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From |
jl591164@albany.edu |

To |
statalist@hsphsun2.harvard.edu |

Subject |
Re: st: can the total sampling weights be applied to subsample analysis |

Date |
Mon, 24 May 2010 16:45:18 -0400 (EDT) |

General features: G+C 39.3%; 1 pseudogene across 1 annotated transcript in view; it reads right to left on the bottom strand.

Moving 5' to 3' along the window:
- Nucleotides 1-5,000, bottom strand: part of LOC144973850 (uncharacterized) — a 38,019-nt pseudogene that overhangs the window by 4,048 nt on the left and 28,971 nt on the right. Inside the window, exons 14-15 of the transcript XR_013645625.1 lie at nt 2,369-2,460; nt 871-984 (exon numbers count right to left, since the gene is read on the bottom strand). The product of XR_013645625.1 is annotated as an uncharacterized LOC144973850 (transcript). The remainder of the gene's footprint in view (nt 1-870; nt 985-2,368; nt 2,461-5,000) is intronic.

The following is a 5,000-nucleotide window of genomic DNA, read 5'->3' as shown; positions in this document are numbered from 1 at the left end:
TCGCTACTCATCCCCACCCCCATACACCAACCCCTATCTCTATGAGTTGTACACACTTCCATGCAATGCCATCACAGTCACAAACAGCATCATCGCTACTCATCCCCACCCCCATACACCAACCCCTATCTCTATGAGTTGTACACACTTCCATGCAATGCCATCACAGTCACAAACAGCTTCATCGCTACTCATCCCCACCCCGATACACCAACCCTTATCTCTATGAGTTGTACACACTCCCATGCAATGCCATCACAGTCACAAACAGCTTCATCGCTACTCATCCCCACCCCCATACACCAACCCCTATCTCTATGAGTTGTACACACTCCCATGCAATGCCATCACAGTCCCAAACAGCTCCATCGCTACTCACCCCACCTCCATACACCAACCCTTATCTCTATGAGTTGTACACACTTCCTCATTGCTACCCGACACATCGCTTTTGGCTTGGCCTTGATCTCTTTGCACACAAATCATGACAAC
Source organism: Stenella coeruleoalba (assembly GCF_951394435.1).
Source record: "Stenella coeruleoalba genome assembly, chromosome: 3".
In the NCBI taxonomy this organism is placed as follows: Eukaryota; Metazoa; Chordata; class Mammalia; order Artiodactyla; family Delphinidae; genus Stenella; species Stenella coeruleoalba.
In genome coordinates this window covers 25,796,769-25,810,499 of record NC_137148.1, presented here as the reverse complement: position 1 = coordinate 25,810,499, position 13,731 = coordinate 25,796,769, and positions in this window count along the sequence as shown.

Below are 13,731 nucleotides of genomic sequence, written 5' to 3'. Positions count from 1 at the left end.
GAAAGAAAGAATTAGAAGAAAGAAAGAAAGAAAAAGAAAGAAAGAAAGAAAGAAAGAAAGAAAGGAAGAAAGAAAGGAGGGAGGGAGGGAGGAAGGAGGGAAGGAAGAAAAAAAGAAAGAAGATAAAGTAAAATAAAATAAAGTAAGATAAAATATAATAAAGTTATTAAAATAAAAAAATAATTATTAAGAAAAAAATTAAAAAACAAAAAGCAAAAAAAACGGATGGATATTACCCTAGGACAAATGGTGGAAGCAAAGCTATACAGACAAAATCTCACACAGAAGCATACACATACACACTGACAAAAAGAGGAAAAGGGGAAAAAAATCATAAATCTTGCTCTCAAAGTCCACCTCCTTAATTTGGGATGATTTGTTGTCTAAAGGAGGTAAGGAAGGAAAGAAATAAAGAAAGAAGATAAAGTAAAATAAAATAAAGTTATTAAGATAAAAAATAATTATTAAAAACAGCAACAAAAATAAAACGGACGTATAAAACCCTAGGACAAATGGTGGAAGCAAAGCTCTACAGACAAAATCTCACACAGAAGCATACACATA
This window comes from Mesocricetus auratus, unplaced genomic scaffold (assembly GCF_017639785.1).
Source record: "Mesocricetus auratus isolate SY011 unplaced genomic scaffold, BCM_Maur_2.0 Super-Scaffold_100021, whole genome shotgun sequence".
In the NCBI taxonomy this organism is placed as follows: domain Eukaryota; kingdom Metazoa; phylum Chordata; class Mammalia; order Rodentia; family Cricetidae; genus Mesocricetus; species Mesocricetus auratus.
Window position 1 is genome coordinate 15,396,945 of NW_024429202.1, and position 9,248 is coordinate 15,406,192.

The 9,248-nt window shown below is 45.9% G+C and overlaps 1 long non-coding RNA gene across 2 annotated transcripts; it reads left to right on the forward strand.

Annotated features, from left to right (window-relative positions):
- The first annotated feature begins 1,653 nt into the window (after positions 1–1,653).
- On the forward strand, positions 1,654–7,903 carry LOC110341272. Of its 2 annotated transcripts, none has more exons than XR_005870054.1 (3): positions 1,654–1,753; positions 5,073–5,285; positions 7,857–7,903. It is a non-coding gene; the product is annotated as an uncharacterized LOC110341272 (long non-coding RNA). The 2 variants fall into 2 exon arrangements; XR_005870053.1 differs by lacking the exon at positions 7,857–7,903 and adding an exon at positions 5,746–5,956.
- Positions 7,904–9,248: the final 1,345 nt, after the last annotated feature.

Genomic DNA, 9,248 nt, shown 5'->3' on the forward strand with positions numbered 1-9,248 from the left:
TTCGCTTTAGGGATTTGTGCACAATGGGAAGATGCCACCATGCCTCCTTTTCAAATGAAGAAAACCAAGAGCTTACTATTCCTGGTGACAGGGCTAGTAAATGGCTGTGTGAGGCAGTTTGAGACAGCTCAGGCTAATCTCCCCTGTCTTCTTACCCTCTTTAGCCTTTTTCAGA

Thanks a lot, Steve. That is very helpful. Junqing > No, it just means, if anything, that you should not make much of small > differences.. In the admittedly artificial example in L&L's book, the > estimate of the subpopulation mean was $11.52, compared to the true > value of $11.60. I can think of examples where a difference in the > distribution of weights would be expected and would not lead to bias. > > No sampling text advises against using the sample weights, and I > would use them. Note that if a subpopulation size is <20, then the > standard errors that Stata reports will be untrustworthy. > > Steve > > Steven Samuels > sjsamuels@gmail.com > 18 Cantine's Island > Saugerties NY 12477 > USA > Voice: 845-246-0774 > Fax: 206-202-4783 > > > > On Mon, May 24, 2010 at 3:37 PM, <jl591164@albany.edu> wrote: >> Thanks, Steve. T-test and ranksum test indicate that the means of the >> weights in the subpopulaiton and its complement are significantly >> different. Does this mean that it is better not to apply the original >> smaple weights to the subsample discriptive analysis? Thanks a lot. >> >> Junqing >> >> >>> The subpopulation observations receive the original sample weights. >>> These might not be appropriate for the subpopulation and can lead to >>> bias (See an example in Levy and Lemeshow, Sampling of Populations, >>> Wiley, 2008, pp. 147-148). There's not much that you can do about that >>> without external information about the subpopulation. I speculate >>> (but could be wrong!) that the bias arises when the probability of >>> being a subpopulation member is correlated with the original weights. >>> If so, you can check for this bias by plotting the subpopulation >>> indicator against the weights with -ksm-. Or, more simply, just >>> check whether the distributions of the weights in the subpopulation >>> and its complement are different, >>> >>> Steve >>> >>> Steven Samuels >>> sjsamuels@gmail.com >>> 18 Cantine's Island >>> Saugerties NY 12477 >>> USA >>> Voice: 845-246-0774 >>> Fax: 206-202-4783 >>> >>> On Fri, May 21, 2010 at 1:40 PM, <jl591164@albany.edu> wrote: >>>> Thanks. That is acturally what i did, useing survey set first, then >>>> svy, >>>> subpop(). The subpop() option will use all cases in the calculation of >>>> standard errors, but only the subsample in the calculation of the >>>> point >>>> estimates. So, the total sampling weights will be used in the >>>> caculation >>>> of standard errors of subsample. I have a follow up question. How the >>>> total weights are applied to point estimates of the subsample by >>>> subpop()? >>>> >>>> >>>>> On Fri, May 21, 2010 at 11:32 AM, <jl591164@albany.edu> wrote: >>>>>> My data provides a sampling weight to each id. But my study is based >>>>>> on >>>>>> a >>>>>> subsample of the data becasue i selected cases by two variables: age >>>>>> and >>>>>> type of placement. Can I still apply the whole sample weights to my >>>>>> subsample descriptive analysis? Thanks a lot. >>>>> >>>>> You should use the compete sample with -svy, subpop()- option. See >>>>> http://www.stata-journal.com/article.html?article=st0153. > > -- > Steven Samuels > sjsamuels@gmail.com > 18 Cantine's Island > Saugerties NY 12477 > USA > Voice: 845-246-0774 > Fax: 206-202-4783 > > * > * For searches and help try: > * http://www.stata.com/help.cgi?search > * http://www.stata.com/support/statalist/faq > * http://www.ats.ucla.edu/stat/stata/ > * * For searches and help try: * http://www.stata.com/help.cgi?search * http://www.stata.com/support/statalist/faq * http://www.ats.ucla.edu/stat/stata/

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